June 21, 2017  |  Updated June 4, 2018

Here’s How to Fight Back Against Russian Political Warfare

By Alexander Vershbow
Russian President Vladimir Putin walked past an honor guard before a meeting with his Brazilian counterpart, Michel Temer, at the Kremlin in Moscow, Russia, on June 21. (Reuters/Sergei Karpukhin)

Three-and-a-half years ago, Russia illegally annexed Crimea and launched its campaign to destabilize eastern Ukraine. Russian aggression prompted the biggest increase in NATO’s collective defense capabilities since the Cold War—including the historic deployment in June of four multinational battlegroups in the three Baltic States and Poland.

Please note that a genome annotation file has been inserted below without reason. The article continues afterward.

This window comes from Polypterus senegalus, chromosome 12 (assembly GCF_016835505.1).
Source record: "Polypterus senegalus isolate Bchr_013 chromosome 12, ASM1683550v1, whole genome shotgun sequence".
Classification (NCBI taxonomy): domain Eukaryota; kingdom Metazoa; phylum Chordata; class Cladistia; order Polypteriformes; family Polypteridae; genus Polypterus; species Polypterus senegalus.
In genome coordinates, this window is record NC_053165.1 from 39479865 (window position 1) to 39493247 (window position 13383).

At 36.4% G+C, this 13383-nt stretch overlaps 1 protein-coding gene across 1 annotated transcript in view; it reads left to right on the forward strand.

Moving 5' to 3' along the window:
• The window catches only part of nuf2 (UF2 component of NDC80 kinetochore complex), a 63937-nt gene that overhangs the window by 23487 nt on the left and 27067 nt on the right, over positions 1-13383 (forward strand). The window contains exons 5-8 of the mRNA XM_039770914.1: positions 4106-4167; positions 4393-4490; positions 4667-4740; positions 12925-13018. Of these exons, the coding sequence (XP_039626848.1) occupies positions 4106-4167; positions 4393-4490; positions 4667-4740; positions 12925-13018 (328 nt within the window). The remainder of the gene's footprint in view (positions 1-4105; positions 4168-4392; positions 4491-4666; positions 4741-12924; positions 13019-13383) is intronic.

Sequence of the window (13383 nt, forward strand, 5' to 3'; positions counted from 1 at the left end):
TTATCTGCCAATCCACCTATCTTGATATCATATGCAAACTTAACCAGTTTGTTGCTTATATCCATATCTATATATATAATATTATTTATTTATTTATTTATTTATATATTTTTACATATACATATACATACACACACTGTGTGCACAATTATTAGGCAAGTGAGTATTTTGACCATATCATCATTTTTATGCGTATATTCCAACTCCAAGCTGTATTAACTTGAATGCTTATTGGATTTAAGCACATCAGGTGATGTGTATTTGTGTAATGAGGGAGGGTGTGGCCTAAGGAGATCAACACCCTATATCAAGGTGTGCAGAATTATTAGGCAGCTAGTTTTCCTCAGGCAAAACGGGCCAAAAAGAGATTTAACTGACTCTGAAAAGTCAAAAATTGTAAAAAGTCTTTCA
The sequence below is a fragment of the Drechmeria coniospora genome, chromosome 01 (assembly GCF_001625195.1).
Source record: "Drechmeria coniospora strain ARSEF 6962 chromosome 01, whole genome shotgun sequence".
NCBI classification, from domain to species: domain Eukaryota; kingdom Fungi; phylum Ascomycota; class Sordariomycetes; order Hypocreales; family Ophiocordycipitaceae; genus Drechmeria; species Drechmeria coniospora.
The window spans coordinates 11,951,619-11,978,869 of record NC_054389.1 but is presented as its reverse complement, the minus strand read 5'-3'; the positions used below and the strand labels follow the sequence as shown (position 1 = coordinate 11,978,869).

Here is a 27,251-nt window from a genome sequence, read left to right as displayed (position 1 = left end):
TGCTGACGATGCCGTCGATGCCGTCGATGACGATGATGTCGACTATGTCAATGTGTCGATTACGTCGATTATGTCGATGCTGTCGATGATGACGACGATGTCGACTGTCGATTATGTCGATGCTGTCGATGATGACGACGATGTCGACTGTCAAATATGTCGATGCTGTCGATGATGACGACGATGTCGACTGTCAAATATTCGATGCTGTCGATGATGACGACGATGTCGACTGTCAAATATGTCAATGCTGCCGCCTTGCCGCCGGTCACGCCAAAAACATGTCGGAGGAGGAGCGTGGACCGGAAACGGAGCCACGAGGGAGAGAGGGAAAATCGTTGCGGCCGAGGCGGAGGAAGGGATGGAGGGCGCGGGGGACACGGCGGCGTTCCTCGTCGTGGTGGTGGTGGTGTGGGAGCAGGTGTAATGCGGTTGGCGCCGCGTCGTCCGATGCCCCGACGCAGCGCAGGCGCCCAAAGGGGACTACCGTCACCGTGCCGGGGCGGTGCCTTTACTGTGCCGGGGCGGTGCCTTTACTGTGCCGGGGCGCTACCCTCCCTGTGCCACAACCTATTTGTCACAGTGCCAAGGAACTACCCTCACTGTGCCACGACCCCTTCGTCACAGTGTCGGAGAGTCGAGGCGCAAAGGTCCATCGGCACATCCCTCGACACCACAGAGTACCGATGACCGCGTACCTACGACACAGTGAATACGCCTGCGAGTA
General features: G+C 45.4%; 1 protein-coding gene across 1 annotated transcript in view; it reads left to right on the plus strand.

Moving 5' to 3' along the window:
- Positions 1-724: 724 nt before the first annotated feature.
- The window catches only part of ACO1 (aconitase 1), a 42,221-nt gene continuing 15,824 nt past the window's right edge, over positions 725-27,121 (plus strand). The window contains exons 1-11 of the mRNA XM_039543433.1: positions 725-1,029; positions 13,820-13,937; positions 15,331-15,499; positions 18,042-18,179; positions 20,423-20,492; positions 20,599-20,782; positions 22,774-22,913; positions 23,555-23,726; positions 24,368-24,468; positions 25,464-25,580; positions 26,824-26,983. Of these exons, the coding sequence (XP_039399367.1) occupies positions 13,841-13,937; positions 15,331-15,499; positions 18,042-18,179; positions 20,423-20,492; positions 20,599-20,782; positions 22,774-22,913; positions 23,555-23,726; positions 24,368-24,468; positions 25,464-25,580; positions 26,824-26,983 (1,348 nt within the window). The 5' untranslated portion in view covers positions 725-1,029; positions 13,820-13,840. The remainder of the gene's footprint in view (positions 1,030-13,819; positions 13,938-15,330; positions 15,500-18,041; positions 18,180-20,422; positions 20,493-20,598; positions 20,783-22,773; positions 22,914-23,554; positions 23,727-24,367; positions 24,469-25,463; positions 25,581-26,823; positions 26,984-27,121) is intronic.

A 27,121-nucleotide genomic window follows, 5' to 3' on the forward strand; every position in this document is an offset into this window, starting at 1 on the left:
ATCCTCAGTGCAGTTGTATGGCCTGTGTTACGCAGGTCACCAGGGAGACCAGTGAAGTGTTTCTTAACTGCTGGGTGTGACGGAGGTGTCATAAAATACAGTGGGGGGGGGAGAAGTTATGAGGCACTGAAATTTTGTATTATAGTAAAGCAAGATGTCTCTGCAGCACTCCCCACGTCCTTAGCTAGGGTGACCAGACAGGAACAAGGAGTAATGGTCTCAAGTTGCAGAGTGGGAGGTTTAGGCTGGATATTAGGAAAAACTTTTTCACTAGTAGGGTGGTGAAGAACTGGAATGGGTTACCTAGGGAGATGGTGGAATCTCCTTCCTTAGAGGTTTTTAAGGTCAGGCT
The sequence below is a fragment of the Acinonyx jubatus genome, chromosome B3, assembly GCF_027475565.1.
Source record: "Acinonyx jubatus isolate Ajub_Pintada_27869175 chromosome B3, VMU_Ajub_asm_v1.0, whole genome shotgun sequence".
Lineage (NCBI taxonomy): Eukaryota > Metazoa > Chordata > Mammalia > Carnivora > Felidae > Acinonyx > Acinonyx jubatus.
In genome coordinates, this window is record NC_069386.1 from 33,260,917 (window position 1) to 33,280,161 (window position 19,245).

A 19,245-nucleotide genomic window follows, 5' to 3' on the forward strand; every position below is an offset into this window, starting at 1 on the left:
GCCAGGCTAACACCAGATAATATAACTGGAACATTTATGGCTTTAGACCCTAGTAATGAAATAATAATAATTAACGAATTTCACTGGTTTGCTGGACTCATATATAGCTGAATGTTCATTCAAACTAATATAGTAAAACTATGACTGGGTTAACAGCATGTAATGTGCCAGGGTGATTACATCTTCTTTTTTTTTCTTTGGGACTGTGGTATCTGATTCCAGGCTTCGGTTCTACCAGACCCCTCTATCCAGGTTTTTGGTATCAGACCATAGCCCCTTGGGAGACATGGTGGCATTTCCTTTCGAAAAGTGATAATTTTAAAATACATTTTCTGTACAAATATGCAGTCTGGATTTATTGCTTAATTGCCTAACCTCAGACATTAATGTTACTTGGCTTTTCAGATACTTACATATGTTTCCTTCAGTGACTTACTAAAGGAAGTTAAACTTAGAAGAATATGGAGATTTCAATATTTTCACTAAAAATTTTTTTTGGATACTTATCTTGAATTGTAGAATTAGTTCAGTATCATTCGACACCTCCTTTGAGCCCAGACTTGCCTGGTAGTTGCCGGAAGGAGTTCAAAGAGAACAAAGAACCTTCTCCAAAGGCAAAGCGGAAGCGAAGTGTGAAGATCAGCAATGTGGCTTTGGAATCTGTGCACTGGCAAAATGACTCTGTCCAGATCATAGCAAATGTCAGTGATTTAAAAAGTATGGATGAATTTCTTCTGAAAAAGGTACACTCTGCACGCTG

But deterring military aggression is only half the battle. Russia has also engaged in political aggression against our societies, using cyber attacks, disinformation, propaganda, and influence operations (what the Soviets called “active measures”) to affect the outcome of elections and to undermine confidence in our democratic institutions.

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